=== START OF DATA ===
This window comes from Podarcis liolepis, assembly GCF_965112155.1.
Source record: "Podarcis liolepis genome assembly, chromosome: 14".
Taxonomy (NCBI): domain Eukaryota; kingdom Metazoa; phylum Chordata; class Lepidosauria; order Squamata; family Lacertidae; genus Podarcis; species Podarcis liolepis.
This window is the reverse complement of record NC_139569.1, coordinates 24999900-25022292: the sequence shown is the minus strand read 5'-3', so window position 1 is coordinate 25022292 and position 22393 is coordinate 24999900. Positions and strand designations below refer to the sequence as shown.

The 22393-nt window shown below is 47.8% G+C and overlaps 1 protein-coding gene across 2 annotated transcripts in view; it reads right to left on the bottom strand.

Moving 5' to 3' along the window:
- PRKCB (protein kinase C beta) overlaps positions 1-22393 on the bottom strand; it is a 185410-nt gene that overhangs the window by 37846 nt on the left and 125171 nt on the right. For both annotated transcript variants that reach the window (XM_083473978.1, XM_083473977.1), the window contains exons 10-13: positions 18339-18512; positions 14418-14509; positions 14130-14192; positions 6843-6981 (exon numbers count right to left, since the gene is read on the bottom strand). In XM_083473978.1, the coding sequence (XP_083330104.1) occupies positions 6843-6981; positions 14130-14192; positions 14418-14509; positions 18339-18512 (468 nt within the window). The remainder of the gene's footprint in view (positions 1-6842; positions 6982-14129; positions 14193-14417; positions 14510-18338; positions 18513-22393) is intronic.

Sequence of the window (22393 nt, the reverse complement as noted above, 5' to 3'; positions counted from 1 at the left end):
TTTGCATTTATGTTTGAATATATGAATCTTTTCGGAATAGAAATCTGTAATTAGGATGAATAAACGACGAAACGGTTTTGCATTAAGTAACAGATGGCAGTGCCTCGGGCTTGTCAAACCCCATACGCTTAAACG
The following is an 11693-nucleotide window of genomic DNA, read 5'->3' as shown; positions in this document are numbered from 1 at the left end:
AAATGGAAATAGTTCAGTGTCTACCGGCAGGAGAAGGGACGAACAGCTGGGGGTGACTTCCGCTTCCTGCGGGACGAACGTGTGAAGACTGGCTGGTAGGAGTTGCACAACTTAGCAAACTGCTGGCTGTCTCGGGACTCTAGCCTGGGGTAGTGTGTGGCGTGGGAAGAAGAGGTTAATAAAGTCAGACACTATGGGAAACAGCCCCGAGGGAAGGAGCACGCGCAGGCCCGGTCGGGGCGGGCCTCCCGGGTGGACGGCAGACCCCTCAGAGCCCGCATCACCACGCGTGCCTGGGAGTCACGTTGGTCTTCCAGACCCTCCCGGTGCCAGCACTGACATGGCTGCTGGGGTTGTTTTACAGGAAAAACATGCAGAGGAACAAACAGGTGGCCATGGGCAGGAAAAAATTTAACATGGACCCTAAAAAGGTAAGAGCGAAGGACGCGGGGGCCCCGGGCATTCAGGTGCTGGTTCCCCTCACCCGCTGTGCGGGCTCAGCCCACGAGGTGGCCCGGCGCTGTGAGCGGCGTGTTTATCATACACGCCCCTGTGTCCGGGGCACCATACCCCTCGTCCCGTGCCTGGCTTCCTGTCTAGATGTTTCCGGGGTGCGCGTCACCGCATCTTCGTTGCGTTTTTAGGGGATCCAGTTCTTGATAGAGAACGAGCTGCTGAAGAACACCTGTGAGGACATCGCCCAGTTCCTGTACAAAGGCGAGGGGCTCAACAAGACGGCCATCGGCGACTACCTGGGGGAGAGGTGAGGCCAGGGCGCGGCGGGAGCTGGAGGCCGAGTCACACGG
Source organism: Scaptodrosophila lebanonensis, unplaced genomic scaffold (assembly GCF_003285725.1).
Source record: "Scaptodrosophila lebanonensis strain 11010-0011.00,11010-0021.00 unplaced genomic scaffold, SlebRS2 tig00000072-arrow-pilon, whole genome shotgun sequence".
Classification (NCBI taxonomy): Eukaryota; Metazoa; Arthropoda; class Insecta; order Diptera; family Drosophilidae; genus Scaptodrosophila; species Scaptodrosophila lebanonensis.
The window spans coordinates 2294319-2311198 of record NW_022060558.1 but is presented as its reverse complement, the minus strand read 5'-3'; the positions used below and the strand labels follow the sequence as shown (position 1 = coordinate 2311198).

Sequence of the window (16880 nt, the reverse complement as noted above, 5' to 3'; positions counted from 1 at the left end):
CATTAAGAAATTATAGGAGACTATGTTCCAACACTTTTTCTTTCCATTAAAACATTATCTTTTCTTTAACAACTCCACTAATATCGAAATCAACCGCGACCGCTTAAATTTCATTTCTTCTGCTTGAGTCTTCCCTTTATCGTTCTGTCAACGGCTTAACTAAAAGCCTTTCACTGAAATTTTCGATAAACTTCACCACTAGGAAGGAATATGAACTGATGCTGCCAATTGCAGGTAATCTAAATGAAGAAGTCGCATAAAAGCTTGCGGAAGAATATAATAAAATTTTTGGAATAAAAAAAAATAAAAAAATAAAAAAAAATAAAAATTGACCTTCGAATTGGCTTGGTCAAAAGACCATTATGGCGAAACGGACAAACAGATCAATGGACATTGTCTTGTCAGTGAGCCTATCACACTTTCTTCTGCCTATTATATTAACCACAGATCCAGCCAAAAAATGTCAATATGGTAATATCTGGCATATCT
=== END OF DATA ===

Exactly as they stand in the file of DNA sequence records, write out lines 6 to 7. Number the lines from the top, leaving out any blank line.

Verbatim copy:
Moving 5' to 3' along the window:
- PRKCB (protein kinase C beta) overlaps positions 1-22393 on the bottom strand; it is a 185410-nt gene that overhangs the window by 37846 nt on the left and 125171 nt on the right. For both annotated transcript variants that reach the window (XM_083473978.1, XM_083473977.1), the window contains exons 10-13: positions 18339-18512; positions 14418-14509; positions 14130-14192; positions 6843-6981 (exon numbers count right to left, since the gene is read on the bottom strand). In XM_083473978.1, the coding sequence (XP_083330104.1) occupies positions 6843-6981; positions 14130-14192; positions 14418-14509; positions 18339-18512 (468 nt within the window). The remainder of the gene's footprint in view (positions 1-6842; positions 6982-14129; positions 14193-14417; positions 14510-18338; positions 18513-22393) is intronic.